Amy Munro is a senior at Skidmore College. She is a business major focusing on marketing and digital art and is minoring in sociology. She is a member of the Skidmore Equestrian Team, and participated in achieving the National Champion title (2013) and Reserve National Champion title (2012). In fall of 2013, Amy went abroad to Dublin, Ireland, and was able to travel and explore many other parts of Europe. She is adventurous, outgoing, smart and creative.
The comfort zone is a wonderful and ethereal place. It is populated with supportive friends and family, expectations that are very likely to be met, and an environment that is familiar and reliable. Daily experiences may be largely unchanging and one may have a dependable confidence in the schedule of upcoming events. It is a place where one can escape feelings of anxiety, uneasiness and awkwardness.
The comfort zone sounds like an incredibly relaxing and enjoyable place to spend some time. But how incredibly boring a life that would be!
Experiences would blend together, emotions would be unchanging, daily life would be stagnant, predictable and mindless. Life would be incredibly repetitive. How could one not grow tired of such endless monotony?
To go outside the comfort zone is an action that is courageous, anxiety-inducing and thrilling. It is an adrenaline filled experience and it is one that is certain to be engrained into the memory, for how could one forget the challenge of putting one’s own abilities and strengths to the test?
In an era fueled by technology and constant communication access, the concept of being out of connection very rarely arises. The instant gratification of a Google search or ability to immediately request a reply from a friend is a capability that is often taken for granted. Further, to be in a foreign country without any basis of understanding of the language or transportation system without this very means of communication is a notion that is terrifying and seemingly impossible.
However, I accepted this test. While on semester abroad in Ireland, which is an adventure outside of my comfort zone in itself, I made the decision to visit a friend from my American college in Paris. With no understanding of French, no cellular data or Internet access, and equipped with only the knowledge of typical French stereotypes learned through classroom teachings and films, I ventured into this country to navigate my way to my friend’s apartment.
This did not involve just taking a cab – no, that would be too easy! I was challenged to travel through the gigantic and imposing airport terminals of Paris, then to take a train to the underground subway system, where I would eventually arrive at a platform at which my friend would be waiting.
I remember the incredible anxiety I felt while completing this journey. If I took a wrong turn or boarded the incorrect train, I had no ability to contact my friend, as there was no wireless Internet available and my Irish mobile plan did not cover calls in France. As I did not speak French, it was difficult to request the help of strangers. I was reluctant to pose my questions in English, fearing a disdainful or negative response.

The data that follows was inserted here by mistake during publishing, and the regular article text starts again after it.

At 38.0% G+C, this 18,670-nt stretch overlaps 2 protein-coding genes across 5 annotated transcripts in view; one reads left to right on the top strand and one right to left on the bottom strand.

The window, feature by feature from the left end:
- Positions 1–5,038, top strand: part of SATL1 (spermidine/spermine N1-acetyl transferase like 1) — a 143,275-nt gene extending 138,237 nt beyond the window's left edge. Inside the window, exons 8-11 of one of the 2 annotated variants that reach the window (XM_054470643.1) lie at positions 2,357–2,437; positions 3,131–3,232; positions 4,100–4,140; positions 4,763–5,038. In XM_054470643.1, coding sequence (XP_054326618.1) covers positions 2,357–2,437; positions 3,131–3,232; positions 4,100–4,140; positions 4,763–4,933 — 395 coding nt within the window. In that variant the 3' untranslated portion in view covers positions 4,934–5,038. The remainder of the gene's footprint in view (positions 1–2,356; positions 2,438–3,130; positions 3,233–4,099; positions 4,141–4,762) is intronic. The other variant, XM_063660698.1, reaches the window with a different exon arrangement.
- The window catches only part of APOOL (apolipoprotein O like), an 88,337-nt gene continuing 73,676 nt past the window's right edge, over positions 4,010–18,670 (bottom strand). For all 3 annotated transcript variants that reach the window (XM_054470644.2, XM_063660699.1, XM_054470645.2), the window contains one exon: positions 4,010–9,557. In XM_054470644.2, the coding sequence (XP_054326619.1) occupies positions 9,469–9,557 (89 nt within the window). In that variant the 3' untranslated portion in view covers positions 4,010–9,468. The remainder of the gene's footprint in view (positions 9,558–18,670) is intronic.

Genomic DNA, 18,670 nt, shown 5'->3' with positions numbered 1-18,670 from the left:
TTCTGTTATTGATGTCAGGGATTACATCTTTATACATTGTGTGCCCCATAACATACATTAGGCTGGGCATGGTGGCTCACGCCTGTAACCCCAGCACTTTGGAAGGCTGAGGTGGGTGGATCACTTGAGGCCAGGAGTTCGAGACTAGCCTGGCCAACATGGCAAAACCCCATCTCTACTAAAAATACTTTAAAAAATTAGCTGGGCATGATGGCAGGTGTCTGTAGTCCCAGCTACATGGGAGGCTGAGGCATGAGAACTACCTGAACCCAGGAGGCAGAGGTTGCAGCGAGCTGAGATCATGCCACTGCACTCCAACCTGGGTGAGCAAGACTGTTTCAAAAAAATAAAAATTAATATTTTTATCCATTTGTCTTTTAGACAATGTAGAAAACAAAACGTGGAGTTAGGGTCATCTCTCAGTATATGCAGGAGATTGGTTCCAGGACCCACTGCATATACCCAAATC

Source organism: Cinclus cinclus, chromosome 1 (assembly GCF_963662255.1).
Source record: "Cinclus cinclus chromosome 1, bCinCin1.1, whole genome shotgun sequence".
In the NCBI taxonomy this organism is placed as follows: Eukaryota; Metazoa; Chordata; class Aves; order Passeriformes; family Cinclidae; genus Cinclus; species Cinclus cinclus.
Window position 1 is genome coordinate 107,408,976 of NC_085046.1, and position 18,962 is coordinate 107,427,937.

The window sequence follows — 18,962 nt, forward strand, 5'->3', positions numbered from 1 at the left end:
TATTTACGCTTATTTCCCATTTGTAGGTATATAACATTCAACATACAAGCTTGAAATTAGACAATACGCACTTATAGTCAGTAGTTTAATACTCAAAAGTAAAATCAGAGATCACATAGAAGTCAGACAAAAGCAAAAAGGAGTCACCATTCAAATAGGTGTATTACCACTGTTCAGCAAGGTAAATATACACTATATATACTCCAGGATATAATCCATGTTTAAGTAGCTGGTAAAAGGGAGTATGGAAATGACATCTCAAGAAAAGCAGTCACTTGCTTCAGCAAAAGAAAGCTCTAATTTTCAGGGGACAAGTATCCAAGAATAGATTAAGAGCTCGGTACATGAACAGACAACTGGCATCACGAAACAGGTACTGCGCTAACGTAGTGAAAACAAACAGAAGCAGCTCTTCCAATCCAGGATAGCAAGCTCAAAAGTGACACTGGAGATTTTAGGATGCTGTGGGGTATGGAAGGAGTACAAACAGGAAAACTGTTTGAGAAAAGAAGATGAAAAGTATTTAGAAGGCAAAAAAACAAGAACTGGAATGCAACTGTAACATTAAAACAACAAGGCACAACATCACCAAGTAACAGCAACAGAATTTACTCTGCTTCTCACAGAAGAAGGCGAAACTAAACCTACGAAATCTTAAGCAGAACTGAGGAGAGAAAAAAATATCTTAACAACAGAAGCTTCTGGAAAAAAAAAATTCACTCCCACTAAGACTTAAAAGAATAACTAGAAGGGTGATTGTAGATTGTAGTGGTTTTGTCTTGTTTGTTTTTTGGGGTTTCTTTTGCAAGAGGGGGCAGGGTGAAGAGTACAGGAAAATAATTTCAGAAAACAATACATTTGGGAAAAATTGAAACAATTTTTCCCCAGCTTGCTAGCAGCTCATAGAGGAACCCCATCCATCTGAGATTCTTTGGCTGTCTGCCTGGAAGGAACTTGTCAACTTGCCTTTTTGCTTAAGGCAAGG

I ventured on my planned route with adrenaline bursting through my body. I was terrified of being lost and never found, of finding myself in a bad neighborhood, of being the new subject of a storyline similar to the movie Taken. As I stepped off the plane, took the shuttle to the main terminal, found the train and disembarked onto the platform sharing the underground metro, I reminded myself that I was steadily achieving the steps towards my goal. Even as I was jumpy, anxious, scared and eager to arrive at my destination, the constant reassurance that I had achieved yet another phase in my voyage kept me on track.
When I finally arrived to see the comforting view of my friend waiting at the final platform, I breathed out all the tension that had built up inside me. Until that moment, I had not realized how exhausted I had become; the constant bursts of adrenaline and hyperawareness took its toll on my energy.
That trip into the unknown was one of the most difficult experiences of my life. However, if I had avoided this challenge and stayed in the comfort of my apartment in Ireland, I would have never been witness to the exceptional art featured in the Louvre Museum, ridden on the Ferris Wheel at the top of the Avenue des Champs-Elysees, climbed the Eiffel Tower, tasted the excellence that is the classic pairing of French red wine and cheese, experienced the delectable flavor of macaroons at midnight after exploring the Christmas Market held on the foreground of the Arc de Triomphe, or attended a J. Cole concert in one of the popular underground hotspots for the young and trendy in France.
I urge you to throw aside the confines of your comfort zone and put yourself and your abilities to the test. After conquering this challenge, I am confident in my competence in journeying through difficult and seemingly impossible situations. Challenges that previously were overwhelming now appear simple. What’s to stop me from exploring any city or embarking on any adventure I choose?
The expedition outside of your comfort zone will be challenging, but it will also be thrilling, it will be eye opening, and it will be one of the best experiences of your life! Accept these challenges to explore and conquer your fears. These are the adventures that will encourage growth in your confidence of your competencies and will influence you to welcome future challenges and risks.
Experiences out of your comfort zone will be those that you remember the best, the ones you recall with extreme clarity and perhaps a mixture of anxiety and exhilaration. These will be the ones worth experiencing.